The atmosphere in St. Louis at the time of BAG's formation was not particularly receptive to the new sounds being explored by Lake, Hemphill, and their musical comrades. Lake describes the lack of new-jazz venues and audiences as part of the impetus for forming the Black Artists' Group: "In St. Louis, it was about doing it or nothing would happen. If we wanted to get exposure for what we were doing, the only way to do it was to make it happen ourselves. Once we did realize that, things happened for us, we were really successful in St. Louis." Hemphill concurs regarding BAG's interest in taking a proactive promotional role, saying, "In the '60s, there was a lot of interest in exploring unfamiliar territory, in putting on concerts instead of waiting for someone else to do it, in playing in places other than clubs." Members of BAG actively promoted their own productions in response to the lack of established performance venues.
Despite a rich tradition of black music in St. Louis, few career opportunities existed for St. Louis's black musicians. African-Americans were excluded from careers in the St. Louis Symphony, the advertising industry, and the socialite gig scene. Local recording opportunities were mostly limited to vanity pressings and demos, many produced by saxophonist and recording engineer Oliver Sain in his studio on Natural Bridge Road. In Chicago, the AACM managed to develop fruitful relationships with critic John Litweiler of Chicago-based Downbeat
magazine, the most widely read jazz magazine in the U.S., and producer Chuck Nessa of Chicago-based Delmark Records. The AACM's Roscoe Mitchell recorded his first album in 1965, but such opportunities for exposure were not readily available to BAG's musicians. Oliver Lake, for instance, didn't put out a record as a leader until 1971, when the Arista label released NTU Point From Which Creation Begins.
Thus Hemphill started his own local record label, Mbari, to counteract the lack of opportunities to record and document the music of BAG and other new musicians. In liner notes to Arista's 1978 re-release of Hemphill's 1972 LP Dogon A.D.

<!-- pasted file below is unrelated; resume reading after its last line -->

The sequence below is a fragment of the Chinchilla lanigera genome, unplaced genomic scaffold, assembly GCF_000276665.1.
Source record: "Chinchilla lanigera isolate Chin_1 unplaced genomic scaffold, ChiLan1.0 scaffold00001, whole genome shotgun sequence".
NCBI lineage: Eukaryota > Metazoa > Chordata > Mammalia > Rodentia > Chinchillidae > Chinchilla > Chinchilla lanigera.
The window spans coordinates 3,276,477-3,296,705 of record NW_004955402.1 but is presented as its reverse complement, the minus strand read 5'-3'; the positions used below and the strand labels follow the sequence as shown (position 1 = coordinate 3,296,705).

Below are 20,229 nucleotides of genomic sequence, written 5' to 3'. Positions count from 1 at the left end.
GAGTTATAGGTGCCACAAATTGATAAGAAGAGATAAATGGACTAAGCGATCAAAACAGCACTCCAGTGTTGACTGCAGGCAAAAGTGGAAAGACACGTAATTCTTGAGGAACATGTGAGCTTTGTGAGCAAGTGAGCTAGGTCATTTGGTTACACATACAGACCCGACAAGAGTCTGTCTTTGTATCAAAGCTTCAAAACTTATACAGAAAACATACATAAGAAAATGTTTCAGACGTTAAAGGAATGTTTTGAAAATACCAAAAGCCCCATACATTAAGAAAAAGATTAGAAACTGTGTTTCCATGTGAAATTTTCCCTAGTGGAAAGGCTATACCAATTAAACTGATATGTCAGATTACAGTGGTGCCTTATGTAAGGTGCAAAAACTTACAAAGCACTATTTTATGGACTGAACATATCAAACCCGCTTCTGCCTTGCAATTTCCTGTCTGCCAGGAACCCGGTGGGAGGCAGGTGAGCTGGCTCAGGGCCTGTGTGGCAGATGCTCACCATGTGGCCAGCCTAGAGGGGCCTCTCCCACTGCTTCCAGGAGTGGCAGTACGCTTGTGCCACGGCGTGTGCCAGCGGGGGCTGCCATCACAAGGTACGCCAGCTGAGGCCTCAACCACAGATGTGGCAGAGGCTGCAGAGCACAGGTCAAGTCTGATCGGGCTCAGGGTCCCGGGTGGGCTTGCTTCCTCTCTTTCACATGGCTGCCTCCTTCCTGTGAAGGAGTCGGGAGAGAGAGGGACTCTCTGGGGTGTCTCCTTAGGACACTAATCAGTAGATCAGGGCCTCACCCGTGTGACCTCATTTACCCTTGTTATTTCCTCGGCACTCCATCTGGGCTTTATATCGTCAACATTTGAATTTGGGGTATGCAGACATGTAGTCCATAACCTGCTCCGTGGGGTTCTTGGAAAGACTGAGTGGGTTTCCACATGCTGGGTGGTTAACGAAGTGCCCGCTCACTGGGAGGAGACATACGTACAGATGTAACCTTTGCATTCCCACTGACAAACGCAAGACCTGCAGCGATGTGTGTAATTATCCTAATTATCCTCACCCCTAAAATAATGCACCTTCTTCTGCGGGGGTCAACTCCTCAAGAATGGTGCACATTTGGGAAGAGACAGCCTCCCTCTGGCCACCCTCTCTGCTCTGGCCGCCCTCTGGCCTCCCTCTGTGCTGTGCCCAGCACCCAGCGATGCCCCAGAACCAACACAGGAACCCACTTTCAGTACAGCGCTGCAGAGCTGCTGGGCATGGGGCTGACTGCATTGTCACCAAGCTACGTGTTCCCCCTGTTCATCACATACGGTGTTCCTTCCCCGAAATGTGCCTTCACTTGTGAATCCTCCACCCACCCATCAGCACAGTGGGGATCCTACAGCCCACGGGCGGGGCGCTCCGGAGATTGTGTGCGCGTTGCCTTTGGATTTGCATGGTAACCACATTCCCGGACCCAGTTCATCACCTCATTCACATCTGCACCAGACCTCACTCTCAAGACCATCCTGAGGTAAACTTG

on the Mbari label, reviewer Robert Palmer wrote that in the six years since its original release, the album had "become an underground classic, and reviewers in various publications have compared it to the finest works produced by improvising musicians during the past decade." While suffering from poor distribution, Mbari
reflected BAG members' proactive role in attempting to develop a niche in the St. Louis arts community.
Difficulties certainly existed in garnering exposure for music and drama which increasingly stood outside the mainstream. Oliver Lake describes the struggle to achieve visibility for such music and its attendant social ideas:
It could be that there is a singular way that they would like everyone to operate within a certain system. Somebody doing something outside of that isn't really brought forward or put in the mainstream. Because of this practice, people are not aware that there's another thing happening that is completely different or from another angle which might make them think a little more. The more docile and trained they keep the masses, the less trouble.
Former Washington University ethnomusicologist Ingrid Monson suggests that black jazz musicians in the mid-and late-1960s hoped that their music would continue to be popular with African-American audiences, even as the music moved farther towards experimental, avant-garde, and free jazz. (She describes groups led by arts leaders such as Amiri Baraka using federal money to drive through the streets of New York blasting the free jazz of Sun Ra into African-American neighborhoods.) But jazz critics stopped promoting free and avant-garde music after Coltrane's death in 1967, says local jazz radio host Owsley, who claims, "When Coltrane died it was like the sun went out."
Instead of embracing the increasingly dissonant and seemingly esoteric music, large portions of the African-American music-listening community turned to R&B, soul, Motown, and funk, even as jazz critics turned their attention towards fusion, a new electrified blend of jazz, rock, and other styles. Of course, part of the commercial marginalization of jazz was due to repression by reactionary police agencies (through drug charges, removal of caberet cards, and so on) and an increasingly conservative music business network, both of which limited opportunities, especially for black experimentalists. However, BAG musicians such as Lake continued to work in the free and avant-garde tradition of late-period Coltrane and his '60s sidemen.